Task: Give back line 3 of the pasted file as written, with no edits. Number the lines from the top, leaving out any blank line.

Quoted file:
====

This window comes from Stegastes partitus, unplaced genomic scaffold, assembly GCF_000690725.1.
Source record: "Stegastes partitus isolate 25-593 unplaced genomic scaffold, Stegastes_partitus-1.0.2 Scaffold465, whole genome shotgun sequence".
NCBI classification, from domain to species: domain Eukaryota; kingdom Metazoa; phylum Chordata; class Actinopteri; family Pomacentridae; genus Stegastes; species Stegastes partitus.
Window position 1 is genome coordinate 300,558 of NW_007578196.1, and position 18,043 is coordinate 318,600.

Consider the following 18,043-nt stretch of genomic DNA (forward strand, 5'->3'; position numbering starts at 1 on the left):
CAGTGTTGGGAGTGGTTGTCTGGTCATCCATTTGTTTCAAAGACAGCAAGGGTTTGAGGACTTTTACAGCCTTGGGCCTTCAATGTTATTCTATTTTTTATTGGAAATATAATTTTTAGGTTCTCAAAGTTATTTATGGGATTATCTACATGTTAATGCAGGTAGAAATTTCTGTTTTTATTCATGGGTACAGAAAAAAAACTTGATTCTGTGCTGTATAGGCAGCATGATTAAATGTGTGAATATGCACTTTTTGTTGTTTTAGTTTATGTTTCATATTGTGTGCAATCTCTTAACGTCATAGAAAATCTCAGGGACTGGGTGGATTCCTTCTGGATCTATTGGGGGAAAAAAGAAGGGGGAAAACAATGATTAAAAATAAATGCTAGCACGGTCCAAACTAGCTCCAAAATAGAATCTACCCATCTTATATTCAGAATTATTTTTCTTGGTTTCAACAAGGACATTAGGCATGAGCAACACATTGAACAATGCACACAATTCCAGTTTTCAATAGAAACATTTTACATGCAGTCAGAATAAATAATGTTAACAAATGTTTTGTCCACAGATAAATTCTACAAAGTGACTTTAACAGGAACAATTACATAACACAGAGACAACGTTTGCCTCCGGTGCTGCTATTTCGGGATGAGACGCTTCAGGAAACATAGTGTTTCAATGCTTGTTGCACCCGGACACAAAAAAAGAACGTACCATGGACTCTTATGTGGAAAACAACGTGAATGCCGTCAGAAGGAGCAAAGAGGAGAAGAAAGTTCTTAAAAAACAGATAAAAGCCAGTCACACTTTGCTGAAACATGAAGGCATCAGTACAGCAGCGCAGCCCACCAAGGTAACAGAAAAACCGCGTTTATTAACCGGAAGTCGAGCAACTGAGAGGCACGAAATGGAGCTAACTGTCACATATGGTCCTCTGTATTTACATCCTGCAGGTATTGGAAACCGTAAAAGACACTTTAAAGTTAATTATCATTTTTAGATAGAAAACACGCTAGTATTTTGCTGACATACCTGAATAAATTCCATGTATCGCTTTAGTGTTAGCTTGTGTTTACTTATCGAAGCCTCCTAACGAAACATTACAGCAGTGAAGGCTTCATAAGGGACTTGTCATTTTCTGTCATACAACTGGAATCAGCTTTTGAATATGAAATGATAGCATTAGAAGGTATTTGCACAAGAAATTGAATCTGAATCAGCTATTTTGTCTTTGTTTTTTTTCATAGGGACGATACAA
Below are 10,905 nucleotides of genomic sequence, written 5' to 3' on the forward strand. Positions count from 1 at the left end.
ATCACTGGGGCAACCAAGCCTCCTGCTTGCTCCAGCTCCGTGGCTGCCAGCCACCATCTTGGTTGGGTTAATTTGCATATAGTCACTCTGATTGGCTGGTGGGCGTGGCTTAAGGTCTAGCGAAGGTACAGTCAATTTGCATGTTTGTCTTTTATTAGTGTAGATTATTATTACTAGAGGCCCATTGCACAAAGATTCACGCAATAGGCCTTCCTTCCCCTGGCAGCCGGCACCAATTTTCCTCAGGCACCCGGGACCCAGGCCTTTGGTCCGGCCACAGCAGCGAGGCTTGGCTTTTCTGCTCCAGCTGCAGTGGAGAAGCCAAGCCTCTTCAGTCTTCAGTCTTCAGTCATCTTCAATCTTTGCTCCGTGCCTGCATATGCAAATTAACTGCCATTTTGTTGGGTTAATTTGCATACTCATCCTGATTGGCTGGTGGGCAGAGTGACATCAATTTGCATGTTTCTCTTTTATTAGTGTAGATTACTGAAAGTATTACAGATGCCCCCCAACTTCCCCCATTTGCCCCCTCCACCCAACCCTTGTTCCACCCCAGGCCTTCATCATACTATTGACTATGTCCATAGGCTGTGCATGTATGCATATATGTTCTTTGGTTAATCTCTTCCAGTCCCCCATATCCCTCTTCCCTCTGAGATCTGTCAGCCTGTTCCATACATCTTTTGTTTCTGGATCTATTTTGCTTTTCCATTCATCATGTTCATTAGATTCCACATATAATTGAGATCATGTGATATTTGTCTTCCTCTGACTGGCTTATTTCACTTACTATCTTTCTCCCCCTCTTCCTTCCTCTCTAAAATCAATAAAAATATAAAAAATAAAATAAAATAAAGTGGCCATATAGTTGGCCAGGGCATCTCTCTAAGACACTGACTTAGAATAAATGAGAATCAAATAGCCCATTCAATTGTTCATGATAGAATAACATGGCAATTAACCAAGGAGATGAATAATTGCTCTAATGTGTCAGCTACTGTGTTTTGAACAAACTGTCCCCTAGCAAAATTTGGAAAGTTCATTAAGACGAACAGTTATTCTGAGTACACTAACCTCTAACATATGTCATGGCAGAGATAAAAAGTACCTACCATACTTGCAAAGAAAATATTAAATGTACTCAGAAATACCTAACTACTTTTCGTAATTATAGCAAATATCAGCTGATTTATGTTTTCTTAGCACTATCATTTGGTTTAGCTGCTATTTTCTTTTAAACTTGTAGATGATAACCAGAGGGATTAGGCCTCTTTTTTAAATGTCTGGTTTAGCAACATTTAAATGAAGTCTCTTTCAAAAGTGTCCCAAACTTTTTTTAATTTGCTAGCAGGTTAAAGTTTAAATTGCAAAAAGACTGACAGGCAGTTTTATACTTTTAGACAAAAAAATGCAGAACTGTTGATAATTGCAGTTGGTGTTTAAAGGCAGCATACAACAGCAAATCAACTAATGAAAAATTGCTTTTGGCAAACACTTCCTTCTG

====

NCBI classification, from domain to species: domain Eukaryota; kingdom Metazoa; phylum Chordata; class Actinopteri; family Pomacentridae; genus Stegastes; species Stegastes partitus.